Chandi: I never ever questioned, when I received this spiritual message to walk across Italy, when I was in this dark moment, back in I was in Colorado, at the time with the traumatic illness and divorce. I was in this particularly dark moment, this message came, ‘Walk across Italy.’
From that moment, I never asked myself, ‘Oh, do I want to bring a friend?’ it was very clear to me it needed to be solo. And I didn’t really go into it with expectations of seeing a lot of other pilgrims or having that camaraderie. I didn’t really know for sure what to expect.
The nice thing is, because I do speak Italian, I could go into a trattoria for dinner and chat. I found that there was times when I became quite a chatterbox when I would be in very small places off the beaten path. So, maybe often a trattoria that was quite empty or I was there after hours and whoever was working there just had time. You know what I mean? It was not a fast-paced restaurant situation. And, so, there were times when I had a lot of nice chats, which are recounted in the book, with proprietors.
Joanna: I think sometimes we think we just want to be alone all the time, and then we realize we need people. I think the pandemic has done that. I’m an introvert, I love being on my own, and yet, I have had enough alone time in this pandemic. I’m quite looking forward to being sociable again. It’s good that you have that balance.
You said that you heard this message, that feeling came to you, ‘Walk across Italy.’
What were the most challenging parts, emotionally and/or physically, and what fears did you have to overcome?
Chandi: The most challenging physically was, unfortunately, I developed plantar fasciitis within the first maybe like 3 or 4 days into it. I started having symptoms. It’s a very painful foot condition, it basically feels like shards of glass are being stabbed into your heels, as you walk.
I didn’t know what it was, I hadn’t had it before. I learned, on about the 7th day, what it was and learned that you’re supposed to stop the activity that created it. But I wasn’t prepared to abandon the pilgrimage. So, I had to deal with a pretty painful foot condition for, basically, the duration.
In terms of fears, I recount, in the book, that solo travel, for me, has been a way of overcoming the fear of violence against women. I had that fear, starting when I was a teen, because of a stalking incident. I really started pushing myself to travel alone after that first backpacking trip around Europe, when I was 19.
It helped me insist to myself that I wasn’t going to be disabled by that fear. And it helped me see that most people out there are good. But there are times, whether it was on the pilgrimage or other solo trips, where the fear comes up and I just have to dig deep each time to find courage.
What I notice is, if I pay close attention to myself and to my surroundings and to others, my intuitive skills are kicked into high gear, and solo travel gives me a wonderful opportunity to fine-tune my intuition. I think that’s the best thing you’ve got when you put yourself out there solo in the world.
Joanna: I love that, because it’s so sad that many women will never go anywhere, and put themselves at potentially a very small risk. As you said, most people are wonderful.
I’ve traveled a lot on my own. And, for example, you take precautions. I traveled in the Middle East, in my teens, and I wore a wedding ring on my wedding finger so people would say, ‘Where’s your husband?’ or whatever, and I’d say, ‘oh, he’s back at home.’ And people would respect that.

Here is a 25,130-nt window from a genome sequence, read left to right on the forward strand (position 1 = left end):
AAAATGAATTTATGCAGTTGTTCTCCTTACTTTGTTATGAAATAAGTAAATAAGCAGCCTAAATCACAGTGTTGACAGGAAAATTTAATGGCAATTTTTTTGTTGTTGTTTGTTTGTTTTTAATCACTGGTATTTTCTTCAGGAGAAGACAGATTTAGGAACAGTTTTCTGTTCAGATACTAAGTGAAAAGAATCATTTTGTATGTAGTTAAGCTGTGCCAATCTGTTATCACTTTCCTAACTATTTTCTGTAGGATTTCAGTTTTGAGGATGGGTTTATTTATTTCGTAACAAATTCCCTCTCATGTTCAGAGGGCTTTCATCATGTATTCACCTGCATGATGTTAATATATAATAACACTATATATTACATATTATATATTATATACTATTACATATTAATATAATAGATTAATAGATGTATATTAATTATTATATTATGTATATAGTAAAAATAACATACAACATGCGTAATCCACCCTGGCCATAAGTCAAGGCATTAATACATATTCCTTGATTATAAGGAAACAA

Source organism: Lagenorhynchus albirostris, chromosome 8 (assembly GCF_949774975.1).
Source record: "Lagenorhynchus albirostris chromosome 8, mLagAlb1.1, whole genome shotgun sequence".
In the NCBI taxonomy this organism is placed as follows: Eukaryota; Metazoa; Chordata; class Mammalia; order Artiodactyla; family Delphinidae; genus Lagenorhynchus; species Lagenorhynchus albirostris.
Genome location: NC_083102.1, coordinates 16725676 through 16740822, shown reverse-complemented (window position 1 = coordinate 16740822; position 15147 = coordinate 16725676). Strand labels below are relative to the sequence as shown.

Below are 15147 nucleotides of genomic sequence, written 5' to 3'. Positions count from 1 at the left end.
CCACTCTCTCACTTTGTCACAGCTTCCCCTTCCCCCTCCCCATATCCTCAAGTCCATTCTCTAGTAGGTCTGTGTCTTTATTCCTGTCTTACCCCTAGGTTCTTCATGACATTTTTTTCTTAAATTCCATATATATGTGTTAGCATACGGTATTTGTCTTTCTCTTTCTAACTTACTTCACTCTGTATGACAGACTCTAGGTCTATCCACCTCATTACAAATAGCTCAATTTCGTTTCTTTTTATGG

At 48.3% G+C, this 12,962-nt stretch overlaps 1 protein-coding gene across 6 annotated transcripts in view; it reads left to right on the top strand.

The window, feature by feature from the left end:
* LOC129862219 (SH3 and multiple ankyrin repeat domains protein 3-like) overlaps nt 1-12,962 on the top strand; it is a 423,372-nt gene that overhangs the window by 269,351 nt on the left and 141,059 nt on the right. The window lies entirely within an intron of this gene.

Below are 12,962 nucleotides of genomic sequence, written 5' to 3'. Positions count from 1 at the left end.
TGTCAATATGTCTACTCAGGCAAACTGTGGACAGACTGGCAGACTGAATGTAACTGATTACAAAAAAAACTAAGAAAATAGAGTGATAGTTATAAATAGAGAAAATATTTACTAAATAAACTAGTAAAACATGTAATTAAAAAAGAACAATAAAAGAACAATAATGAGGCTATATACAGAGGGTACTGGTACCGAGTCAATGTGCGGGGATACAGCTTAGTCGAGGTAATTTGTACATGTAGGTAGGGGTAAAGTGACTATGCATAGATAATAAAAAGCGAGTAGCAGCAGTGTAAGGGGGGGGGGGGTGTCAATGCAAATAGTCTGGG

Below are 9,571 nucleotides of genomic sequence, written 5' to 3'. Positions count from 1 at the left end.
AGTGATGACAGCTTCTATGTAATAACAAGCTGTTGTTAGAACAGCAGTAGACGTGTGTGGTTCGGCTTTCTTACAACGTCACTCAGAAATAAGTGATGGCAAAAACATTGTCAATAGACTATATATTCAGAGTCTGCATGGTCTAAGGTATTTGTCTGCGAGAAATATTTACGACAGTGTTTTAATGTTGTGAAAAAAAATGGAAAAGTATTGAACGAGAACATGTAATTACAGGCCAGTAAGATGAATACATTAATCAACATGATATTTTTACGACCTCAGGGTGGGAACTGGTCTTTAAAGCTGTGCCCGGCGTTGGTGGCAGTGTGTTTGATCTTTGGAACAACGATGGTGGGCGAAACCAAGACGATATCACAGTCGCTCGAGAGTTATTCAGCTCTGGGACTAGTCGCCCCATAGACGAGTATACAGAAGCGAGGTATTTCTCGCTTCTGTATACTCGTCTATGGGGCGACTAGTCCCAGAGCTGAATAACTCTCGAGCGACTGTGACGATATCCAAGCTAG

Obviously, I was lying at the time but it was a way that helped. And I used to dress in a modest way. And, for example, hiking alone, I wouldn’t hike at night. We can take precautions. But, like you said, overcoming that fear has given you so much more than if you had just stayed at home and been entirely safe.
Chandi: Yes, definitely.
Travel has enriched my life so much. And perhaps the most enriching times have been the solo journeys.
Joanna: Do you think we have to put ourselves at a little bit of risk and push our comfort zone in order to experience those things?
Chandi: Absolutely. Getting out of the comfort zone can result in so so many gifts.
For me, travel has given me more confidence, it’s driven me to be deeply tolerant and constantly curious. I love that when travel is done in an in-depth way and if you can have open-minded conversations with people of different beliefs and, like you said, abandon your comfort zone and seek cross-cultural knowledge, for me, it is so significant.
It’s a great way to promote cross-cultural understanding and tolerance. And these ideas crystallized for me on my first trip, back when I was 19, and they’re always waymarkers for my travels.
Joanna: You mention quite a lot of delicious food, in the book. I wondered if there was anything you particularly remember or a memorable occasion on your pilgrimage? Sometimes it’s the simplest things are really important. For me, on the pilgrimage I did from London to Canterbury, it was literally a gin and tonic, at the end of walking 40 kilometers, that was very memorable.
Is there anything you particularly remember or a memorable occasion on your pilgrimage?
Chandi: I love gin and tonics in the summer, in Florence, when it’s so over-the-top hot. I can’t even do wine because it’s so hot, I need a gin and tonic with a lot of ice, a lot of lemon.
It’s funny that you mentioned something that stood out at the end of a long trek because, as you asked the question, I started thinking about when I got to Rome. And, suddenly, I had so many choices.
One challenging thing that happened with food, it’s funny…some people who read my book, they say, ‘Oh my goodness, Chandi, you were hungry the whole time,’ and, ‘how does that happen in Italy?’ But what I learned is, if your destination is going to be one of these tiny little one-horse towns, with one grocery store and maybe a trattoria, everything is going to close, like it happened back in the 1950s.